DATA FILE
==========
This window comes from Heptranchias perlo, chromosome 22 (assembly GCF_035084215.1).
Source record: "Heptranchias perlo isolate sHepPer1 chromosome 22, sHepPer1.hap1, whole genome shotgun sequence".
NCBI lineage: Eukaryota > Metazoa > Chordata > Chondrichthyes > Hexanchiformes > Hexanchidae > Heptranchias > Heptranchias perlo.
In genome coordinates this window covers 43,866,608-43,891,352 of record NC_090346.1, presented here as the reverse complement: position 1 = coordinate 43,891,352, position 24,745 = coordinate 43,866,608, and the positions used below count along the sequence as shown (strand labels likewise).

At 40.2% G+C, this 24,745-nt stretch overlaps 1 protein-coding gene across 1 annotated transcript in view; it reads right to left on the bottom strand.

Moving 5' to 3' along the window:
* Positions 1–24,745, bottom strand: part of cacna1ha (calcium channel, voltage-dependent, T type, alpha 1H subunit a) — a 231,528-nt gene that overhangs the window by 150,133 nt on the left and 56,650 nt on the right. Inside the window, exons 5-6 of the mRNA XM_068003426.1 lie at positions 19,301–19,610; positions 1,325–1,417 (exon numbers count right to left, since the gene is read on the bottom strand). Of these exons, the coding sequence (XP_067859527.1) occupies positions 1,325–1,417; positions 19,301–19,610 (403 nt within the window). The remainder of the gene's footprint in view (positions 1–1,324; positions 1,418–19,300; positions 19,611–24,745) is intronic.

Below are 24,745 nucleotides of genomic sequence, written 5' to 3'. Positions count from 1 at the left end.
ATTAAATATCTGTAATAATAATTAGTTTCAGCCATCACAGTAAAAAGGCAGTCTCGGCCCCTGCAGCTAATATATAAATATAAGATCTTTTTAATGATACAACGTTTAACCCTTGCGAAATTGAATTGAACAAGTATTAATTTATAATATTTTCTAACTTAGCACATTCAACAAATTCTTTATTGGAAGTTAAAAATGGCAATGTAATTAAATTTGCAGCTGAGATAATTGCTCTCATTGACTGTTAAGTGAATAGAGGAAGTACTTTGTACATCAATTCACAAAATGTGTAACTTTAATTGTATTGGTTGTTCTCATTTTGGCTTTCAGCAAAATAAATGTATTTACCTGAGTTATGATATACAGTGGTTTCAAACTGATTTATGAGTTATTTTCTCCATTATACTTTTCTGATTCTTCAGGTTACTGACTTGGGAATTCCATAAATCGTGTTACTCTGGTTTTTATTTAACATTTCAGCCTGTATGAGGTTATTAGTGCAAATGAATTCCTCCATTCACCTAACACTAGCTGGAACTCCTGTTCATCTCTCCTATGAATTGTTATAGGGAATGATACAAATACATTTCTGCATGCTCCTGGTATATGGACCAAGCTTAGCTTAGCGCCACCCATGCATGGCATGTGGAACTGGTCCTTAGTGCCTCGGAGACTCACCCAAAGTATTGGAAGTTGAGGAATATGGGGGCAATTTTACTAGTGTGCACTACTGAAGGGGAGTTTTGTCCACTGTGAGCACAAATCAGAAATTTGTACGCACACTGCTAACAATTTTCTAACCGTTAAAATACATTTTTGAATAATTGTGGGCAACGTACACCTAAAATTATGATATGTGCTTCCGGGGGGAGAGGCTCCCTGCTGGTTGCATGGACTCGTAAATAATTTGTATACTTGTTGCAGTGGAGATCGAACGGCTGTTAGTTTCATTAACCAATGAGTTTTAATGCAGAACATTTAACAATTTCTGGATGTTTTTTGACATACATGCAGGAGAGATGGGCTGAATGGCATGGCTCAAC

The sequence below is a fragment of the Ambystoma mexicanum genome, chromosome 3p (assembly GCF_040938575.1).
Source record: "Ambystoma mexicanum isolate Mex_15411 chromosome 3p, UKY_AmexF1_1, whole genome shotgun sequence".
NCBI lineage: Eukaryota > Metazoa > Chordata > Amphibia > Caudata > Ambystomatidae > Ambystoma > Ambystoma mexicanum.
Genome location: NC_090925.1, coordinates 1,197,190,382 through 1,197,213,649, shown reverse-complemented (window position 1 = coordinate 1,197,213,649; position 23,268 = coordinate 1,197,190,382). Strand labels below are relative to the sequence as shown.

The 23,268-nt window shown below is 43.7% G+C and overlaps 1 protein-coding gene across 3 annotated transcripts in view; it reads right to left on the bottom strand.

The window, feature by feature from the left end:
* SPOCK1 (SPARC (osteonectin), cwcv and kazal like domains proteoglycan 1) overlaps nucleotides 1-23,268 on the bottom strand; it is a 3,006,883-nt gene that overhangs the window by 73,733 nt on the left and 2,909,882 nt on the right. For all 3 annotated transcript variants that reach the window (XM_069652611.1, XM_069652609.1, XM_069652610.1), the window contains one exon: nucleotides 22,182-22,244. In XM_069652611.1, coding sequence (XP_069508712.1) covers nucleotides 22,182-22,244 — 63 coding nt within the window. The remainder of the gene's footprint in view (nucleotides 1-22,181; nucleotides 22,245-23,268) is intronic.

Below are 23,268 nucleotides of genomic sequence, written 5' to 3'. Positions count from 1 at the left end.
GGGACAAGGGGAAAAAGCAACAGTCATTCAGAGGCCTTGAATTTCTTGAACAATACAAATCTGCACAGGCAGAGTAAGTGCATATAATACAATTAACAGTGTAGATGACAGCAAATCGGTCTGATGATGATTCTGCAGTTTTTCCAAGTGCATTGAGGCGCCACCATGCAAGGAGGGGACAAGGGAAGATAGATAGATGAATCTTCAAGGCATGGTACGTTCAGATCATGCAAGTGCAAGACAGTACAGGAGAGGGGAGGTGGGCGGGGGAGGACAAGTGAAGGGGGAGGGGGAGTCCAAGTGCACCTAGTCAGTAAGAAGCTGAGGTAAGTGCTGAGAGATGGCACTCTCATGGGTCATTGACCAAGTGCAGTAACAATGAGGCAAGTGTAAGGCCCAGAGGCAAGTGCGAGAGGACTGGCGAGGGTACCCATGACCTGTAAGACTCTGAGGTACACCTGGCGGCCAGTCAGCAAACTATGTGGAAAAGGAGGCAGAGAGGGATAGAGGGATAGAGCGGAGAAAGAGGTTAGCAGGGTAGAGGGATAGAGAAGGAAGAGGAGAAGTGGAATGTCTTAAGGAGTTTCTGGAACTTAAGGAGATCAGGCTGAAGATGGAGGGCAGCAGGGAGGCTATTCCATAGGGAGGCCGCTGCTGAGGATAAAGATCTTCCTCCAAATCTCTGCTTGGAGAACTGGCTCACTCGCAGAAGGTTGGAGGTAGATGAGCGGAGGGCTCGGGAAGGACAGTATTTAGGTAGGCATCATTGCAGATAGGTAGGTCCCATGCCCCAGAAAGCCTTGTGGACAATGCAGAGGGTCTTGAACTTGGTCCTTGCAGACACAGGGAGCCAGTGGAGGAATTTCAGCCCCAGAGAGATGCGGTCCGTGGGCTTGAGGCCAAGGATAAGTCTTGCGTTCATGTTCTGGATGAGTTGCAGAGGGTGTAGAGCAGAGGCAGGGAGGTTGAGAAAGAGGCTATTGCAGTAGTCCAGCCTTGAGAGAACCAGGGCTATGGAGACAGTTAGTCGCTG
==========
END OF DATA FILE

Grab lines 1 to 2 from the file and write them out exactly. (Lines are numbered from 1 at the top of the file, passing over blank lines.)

This window comes from Heptranchias perlo, chromosome 22 (assembly GCF_035084215.1).
Source record: "Heptranchias perlo isolate sHepPer1 chromosome 22, sHepPer1.hap1, whole genome shotgun sequence".